This workshop is organized in collaboration with EURANDOM, the Netherlands.
Graph limits and graphons emerged as a subfield of graph theory about 15 years ago, and immediately spurred wide interest due to the connections with statistical physics, extremal combinatorics, and non-parametric statistical analysis on networks. While inspired by applications to real-world networks such as the World-Wide Web, the original theory did not apply to many of these networks, since the theory dealt with dense graphs while real-world networks tend to be sparser. Several ideas for sparse graph limits, and the extent of their applicability, have since been proposed and studied. This workshop aims to bring together researchers from around the world, working on both theoretical and applied aspects of graph limit theory, coming from fields as diverse as probability theory, statistics, combinatorics, and computer science. The topics will cover extensions of graphon theory, as well as fundamentally different concepts such as local-weak convergence. The applications will include large deviations of random graphs, non-parametric graphon estimation, and differential privacy.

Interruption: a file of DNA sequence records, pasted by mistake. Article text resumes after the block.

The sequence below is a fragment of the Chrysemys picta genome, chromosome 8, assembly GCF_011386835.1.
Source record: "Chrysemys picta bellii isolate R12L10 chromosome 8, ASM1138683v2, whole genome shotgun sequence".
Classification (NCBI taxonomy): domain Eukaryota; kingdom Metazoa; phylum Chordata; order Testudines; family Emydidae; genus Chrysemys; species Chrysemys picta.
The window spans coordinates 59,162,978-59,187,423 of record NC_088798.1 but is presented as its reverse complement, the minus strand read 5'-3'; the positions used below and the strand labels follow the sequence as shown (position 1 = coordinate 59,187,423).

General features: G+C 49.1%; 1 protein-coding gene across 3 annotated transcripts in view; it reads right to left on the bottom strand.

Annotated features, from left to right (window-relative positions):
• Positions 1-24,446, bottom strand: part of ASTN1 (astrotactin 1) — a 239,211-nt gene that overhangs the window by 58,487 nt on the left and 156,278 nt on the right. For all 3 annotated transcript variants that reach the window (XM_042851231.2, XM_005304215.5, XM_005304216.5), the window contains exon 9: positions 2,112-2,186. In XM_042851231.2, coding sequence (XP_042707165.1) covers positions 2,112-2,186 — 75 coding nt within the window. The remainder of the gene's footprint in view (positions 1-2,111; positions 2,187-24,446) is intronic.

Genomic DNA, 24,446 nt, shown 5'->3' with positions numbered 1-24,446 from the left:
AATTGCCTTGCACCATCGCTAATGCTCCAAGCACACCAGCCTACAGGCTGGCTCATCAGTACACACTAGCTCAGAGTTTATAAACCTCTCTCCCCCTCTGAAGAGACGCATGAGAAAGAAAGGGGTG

Siva Athreya (Indian Statistical Insitute), Morgane Austern (Harvard University), Shankar Bhamidi (University of North Carolina, Chapel Hill), Bhaswar Bhattacharya (University of Pennsylvania), Peter Caines (McGill University), Suman Chakraborty (Leiden University), Sourav Chatterjee (Stanford University), Péter Csikvári (Eötvös Loránd University), Frank den Hollander (Leiden University), Valentin Féray (Université de Lorraine), Julia Gaudio (Northwestern University), Mihyun Kang (Technische Universität Graz, Austria), Gursharn Kaur (University of Virgina), Olga Klopp (ESSEC Business School), Dan Král (Masaryk University), Joonkyung Lee (Hanyang University), Elizaveta Levina (University of Michigan), Michel Mandjes (University of Amsterdam), Sumit Mukherjee (Columbia University), Peter Orbanz (University College London), Francesca Parise (Cornell University), Sonja Petrovic (Illinois Institute of Technology), Charles Radin (University of Texas), Kavita Ramanan (Brown University), Alessandro Rinaldo (Carnegie Mellon University), Adrian Roellin (National University of Singapore), Subhabrata Sen (Harvard University), Jan Volec (Czech Technical University in Prague), Mei Yin (University of Denver), Christina Yu (Cornell University), Ilias Zadik (Massachusetts Institute of Technology (MIT))